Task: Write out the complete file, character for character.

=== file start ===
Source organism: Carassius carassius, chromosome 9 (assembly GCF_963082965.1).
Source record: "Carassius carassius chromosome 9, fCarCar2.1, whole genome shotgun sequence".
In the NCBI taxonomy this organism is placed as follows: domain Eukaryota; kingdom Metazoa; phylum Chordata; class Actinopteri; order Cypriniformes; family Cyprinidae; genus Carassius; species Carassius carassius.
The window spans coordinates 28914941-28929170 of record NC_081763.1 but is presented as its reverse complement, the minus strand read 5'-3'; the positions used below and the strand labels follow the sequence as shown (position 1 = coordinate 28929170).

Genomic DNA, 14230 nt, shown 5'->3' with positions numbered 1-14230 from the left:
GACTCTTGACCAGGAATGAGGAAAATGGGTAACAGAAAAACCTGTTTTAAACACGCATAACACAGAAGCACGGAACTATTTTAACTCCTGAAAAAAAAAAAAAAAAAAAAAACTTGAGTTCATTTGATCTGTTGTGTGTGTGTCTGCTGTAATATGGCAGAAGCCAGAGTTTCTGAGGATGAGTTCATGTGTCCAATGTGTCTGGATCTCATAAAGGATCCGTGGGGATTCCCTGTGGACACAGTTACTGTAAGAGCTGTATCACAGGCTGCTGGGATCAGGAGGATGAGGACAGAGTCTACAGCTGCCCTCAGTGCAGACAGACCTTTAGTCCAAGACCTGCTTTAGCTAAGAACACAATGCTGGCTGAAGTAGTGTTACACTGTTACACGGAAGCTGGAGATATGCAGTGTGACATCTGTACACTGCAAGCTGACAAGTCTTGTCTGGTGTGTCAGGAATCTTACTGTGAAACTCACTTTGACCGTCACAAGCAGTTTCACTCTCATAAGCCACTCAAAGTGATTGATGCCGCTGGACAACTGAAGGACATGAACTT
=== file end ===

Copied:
Source organism: Carassius carassius, chromosome 9 (assembly GCF_963082965.1).
Source record: "Carassius carassius chromosome 9, fCarCar2.1, whole genome shotgun sequence".
In the NCBI taxonomy this organism is placed as follows: domain Eukaryota; kingdom Metazoa; phylum Chordata; class Actinopteri; order Cypriniformes; family Cyprinidae; genus Carassius; species Carassius carassius.
The window spans coordinates 28914941-28929170 of record NC_081763.1 but is presented as its reverse complement, the minus strand read 5'-3'; the positions used below and the strand labels follow the sequence as shown (position 1 = coordinate 28929170).

Genomic DNA, 14230 nt, shown 5'->3' with positions numbered 1-14230 from the left:
GACTCTTGACCAGGAATGAGGAAAATGGGTAACAGAAAAACCTGTTTTAAACACGCATAACACAGAAGCACGGAACTATTTTAACTCCTGAAAAAAAAAAAAAAAAAAAAAACTTGAGTTCATTTGATCTGTTGTGTGTGTGTCTGCTGTAATATGGCAGAAGCCAGAGTTTCTGAGGATGAGTTCATGTGTCCAATGTGTCTGGATCTCATAAAGGATCCGTGGGGATTCCCTGTGGACACAGTTACTGTAAGAGCTGTATCACAGGCTGCTGGGATCAGGAGGATGAGGACAGAGTCTACAGCTGCCCTCAGTGCAGACAGACCTTTAGTCCAAGACCTGCTTTAGCTAAGAACACAATGCTGGCTGAAGTAGTGTTACACTGTTACACGGAAGCTGGAGATATGCAGTGTGACATCTGTACACTGCAAGCTGACAAGTCTTGTCTGGTGTGTCAGGAATCTTACTGTGAAACTCACTTTGACCGTCACAAGCAGTTTCACTCTCATAAGCCACTCAAAGTGATTGATGCCGCTGGACAACTGAAGGACATGAACTT